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Trying to Reload Your Own Ammo? There is Now a Primer Shortage

Ammo Shortage
Image: Creative Commons.

Reload Your Own Ammo? It Might Not Be So Easy These Days – Even before the great ammo shortage began in late 2020, there were plenty of shooters who opted to “make” their own firearms cartridges. Doing so isn’t really all that complicated and some will be quick to tell you that reloading components can cost far less than loaded ammunition. That is true to a point, but only a point.

Today, even serious “reloaders” – as such individuals are often known – have found that some of the key “ingredients” used in the production of ammunition are in short supply. Among them are the primers.

While the brass cartridges can last a long time, primarily when used with moderate loads, and bullets can be cast from lead and even gunpowder can be made, primers have long been another story.

Reloading: Time Consuming?

Yes, it is possible to make a primer – and there are more than a few YouTube videos out there that will help you – the truth is that it is a time-consuming process that really should be left to the pros or at least those with experience in reloading.

Primers are actually the tricky part in the reloading process, and even with the right tools, it can take about a minute to produce each primer – the same amount of time required to reload ammunition using the simplest hand-loading tools. While making your own primers for reloads could result in enough ammunition for most hunting, and even home defense needs, it can still be a considerable investment of time.

That is why even experienced reloaders opt to get pre-made primers to cut down on the production time. That has only resulted in greater demand, especially as only two companies actually produced commercial primers.

Fortunately, earlier this year Expansion Industries announced that it would soon begin producing primers. The company announced it was planning on hiring more than 400 new employees by the end of 2022 at its facility in Hooks, Texas, about 12 miles west of Texarkana.

“We have invested $100 million into the site so far,” Richard A. Smissen, owner of Expansion Industries, said via a statement in February. “This is all about supply and demand. There is serious demand in the industry for this product and right now, for various reasons, the supply chain is falling woefully short. So we are getting ready to do our part to help out with that issue.”

And Does It Save Money?

The final consideration is whether the process of reloading is actually worth the time. For those who find the process relaxing, it is time well spent.

However, as Field and Stream noted recently, right now 1,000 rounds of cheap 9mm FMJ (full-metal jacket) ammunition was running around 36 cents per shot. That works out to $360. Now, should you save every one of those 9mm brass casings, the rest of the components – bullets, powder and primers – would still run around $295, which means you’d save only about $65 to do the reloading.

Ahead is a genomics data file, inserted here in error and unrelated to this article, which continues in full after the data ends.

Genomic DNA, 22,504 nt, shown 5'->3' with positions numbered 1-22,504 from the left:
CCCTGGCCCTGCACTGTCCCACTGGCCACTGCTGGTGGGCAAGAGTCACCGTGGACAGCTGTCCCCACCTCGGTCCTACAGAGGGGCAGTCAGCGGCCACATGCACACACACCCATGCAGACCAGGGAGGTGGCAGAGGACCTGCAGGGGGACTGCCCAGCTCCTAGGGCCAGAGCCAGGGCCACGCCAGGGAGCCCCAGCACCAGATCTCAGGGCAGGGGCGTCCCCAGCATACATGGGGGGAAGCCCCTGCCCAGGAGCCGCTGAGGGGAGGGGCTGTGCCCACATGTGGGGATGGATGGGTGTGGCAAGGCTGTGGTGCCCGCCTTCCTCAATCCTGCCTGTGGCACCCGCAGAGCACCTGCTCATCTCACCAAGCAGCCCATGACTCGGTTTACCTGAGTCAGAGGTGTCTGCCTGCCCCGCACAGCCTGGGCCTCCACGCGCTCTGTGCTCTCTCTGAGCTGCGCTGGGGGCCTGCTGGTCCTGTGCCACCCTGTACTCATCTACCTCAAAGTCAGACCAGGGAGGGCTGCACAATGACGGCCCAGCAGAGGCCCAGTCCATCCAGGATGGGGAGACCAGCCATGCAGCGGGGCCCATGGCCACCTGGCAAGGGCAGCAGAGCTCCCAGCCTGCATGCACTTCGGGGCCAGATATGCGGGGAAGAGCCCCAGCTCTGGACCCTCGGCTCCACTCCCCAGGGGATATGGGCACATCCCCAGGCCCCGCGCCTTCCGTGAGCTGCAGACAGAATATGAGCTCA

As it takes about a minute per round to reload, you’re looking at spending at least 16 hours to produce another 1,000 rounds. All that time could be spent on literally anything else, so again, unless you find reloading fun and not a tedious experience that requires patience and precision, reloading isn’t all that good of an investment.

More importantly, the prices were for the components not the tools that are required to do the handloading.

Now a Senior Editor for 1945, Peter Suciu is a Michigan-based writer who has contributed to more than four dozen magazines, newspapers and websites. He regularly writes about military hardware, and is the author of several books on military headgear including A Gallery of Military Headdress, which is available on Peter is also a Contributing Writer for Forbes.

Written By

Expert Biography: A Senior Editor for 1945, Peter Suciu is a Michigan-based writer who has contributed to more than four dozen magazines, newspapers, and websites with over 3,000 published pieces over a twenty-year career in journalism. He regularly writes about military hardware, firearms history, cybersecurity, and international affairs. Peter is also a Contributing Writer for Forbes. You can follow him on Twitter: @PeterSuciu.



  1. Will

    May 26, 2022 at 8:44 am

    Several things, here:
    Primers went missing the same time completed ammo did, along with all reloading components.
    It takes only seconds to reload a cartridge, not a whole minute.
    The picture at the top on the article is of .22 cartridges, which are not (easily) reloadable

  2. Kentos

    August 10, 2022 at 9:37 pm

    I would like to see the breakdown where a 1000 reloads of 9mm costs 300.00. Seems kinda high.

  3. Jason

    August 25, 2022 at 2:57 pm